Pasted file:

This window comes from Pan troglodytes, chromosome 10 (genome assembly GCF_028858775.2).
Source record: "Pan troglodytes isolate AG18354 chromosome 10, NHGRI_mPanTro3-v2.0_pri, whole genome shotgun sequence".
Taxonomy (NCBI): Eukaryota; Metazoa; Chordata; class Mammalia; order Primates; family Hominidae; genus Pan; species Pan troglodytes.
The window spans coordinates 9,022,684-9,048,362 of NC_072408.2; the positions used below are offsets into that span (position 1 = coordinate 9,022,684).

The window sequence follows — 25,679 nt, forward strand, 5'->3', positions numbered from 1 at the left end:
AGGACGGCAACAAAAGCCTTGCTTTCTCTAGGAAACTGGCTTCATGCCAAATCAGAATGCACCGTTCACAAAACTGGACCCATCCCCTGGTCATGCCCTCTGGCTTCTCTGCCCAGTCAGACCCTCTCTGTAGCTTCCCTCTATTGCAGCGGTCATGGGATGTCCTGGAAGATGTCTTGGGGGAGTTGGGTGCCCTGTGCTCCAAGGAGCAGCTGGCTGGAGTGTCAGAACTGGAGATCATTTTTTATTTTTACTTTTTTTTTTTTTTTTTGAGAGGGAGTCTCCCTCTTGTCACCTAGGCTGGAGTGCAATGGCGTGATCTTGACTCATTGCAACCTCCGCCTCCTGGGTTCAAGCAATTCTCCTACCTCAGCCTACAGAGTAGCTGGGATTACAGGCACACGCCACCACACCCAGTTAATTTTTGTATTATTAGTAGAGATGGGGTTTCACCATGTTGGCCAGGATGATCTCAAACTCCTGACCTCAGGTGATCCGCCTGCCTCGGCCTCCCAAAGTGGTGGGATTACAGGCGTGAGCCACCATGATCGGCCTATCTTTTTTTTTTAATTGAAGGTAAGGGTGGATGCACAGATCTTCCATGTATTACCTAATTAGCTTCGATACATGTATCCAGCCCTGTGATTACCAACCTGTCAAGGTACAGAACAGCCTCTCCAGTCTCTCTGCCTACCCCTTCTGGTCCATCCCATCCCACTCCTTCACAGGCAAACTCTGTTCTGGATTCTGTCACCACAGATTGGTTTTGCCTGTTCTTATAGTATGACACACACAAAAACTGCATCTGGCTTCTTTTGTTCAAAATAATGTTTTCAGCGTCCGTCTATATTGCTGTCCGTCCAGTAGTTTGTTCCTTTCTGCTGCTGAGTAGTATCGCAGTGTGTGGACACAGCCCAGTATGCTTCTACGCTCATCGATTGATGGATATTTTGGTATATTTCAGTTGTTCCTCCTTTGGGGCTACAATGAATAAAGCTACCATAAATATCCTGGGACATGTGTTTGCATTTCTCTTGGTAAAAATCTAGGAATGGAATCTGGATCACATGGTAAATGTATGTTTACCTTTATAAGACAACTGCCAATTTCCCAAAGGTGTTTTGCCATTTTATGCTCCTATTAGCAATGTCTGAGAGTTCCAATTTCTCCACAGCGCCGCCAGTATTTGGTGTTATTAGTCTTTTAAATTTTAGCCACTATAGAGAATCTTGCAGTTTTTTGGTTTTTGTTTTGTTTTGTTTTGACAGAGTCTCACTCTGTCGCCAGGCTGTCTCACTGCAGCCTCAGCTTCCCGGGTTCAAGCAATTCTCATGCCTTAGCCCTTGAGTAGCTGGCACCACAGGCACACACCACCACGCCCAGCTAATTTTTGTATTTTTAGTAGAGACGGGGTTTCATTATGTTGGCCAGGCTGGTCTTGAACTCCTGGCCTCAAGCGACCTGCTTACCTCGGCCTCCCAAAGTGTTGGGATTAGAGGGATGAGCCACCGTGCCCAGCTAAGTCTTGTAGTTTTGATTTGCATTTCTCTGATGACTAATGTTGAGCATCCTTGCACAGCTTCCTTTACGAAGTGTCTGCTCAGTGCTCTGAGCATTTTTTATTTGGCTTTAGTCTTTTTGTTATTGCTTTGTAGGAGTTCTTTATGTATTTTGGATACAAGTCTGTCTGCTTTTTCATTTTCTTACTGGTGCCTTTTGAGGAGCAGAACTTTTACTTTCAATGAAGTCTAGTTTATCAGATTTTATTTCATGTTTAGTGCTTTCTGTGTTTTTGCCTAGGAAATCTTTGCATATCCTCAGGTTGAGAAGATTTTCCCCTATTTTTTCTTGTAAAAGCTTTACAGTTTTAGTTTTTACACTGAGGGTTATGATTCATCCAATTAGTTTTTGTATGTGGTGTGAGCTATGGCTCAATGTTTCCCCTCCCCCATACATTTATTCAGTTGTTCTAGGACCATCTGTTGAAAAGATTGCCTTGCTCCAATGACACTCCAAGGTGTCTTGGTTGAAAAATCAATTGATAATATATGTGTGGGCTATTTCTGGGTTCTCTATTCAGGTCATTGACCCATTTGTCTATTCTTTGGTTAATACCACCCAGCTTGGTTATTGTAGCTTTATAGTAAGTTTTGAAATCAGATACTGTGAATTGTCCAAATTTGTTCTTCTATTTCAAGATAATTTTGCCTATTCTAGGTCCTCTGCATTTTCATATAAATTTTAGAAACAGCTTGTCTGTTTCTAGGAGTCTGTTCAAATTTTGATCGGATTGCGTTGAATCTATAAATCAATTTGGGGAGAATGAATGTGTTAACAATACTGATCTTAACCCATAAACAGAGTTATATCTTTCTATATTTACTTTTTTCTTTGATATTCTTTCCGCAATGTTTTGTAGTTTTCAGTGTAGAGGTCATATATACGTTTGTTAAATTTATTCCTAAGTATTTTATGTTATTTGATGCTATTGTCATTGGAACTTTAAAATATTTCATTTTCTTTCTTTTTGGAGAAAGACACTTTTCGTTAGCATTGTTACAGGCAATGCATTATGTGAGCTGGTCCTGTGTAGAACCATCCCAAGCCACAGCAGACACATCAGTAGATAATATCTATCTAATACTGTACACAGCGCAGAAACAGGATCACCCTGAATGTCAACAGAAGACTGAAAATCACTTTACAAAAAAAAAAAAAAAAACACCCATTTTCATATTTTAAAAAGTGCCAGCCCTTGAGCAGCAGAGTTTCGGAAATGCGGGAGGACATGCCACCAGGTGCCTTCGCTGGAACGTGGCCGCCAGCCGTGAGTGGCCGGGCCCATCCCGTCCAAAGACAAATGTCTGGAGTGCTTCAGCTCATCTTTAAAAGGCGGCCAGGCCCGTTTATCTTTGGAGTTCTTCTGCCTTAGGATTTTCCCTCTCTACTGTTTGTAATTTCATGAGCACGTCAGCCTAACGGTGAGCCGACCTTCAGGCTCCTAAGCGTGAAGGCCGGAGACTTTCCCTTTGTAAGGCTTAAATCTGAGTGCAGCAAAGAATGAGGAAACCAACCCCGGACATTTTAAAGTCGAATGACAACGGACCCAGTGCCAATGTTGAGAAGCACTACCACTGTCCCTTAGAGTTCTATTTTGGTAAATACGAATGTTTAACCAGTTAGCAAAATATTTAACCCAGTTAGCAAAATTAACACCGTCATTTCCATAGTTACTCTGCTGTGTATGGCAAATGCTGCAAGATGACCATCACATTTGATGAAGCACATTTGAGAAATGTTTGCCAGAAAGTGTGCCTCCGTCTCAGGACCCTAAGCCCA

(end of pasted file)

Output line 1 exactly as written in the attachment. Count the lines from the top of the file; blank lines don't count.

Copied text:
This window comes from Pan troglodytes, chromosome 10 (genome assembly GCF_028858775.2).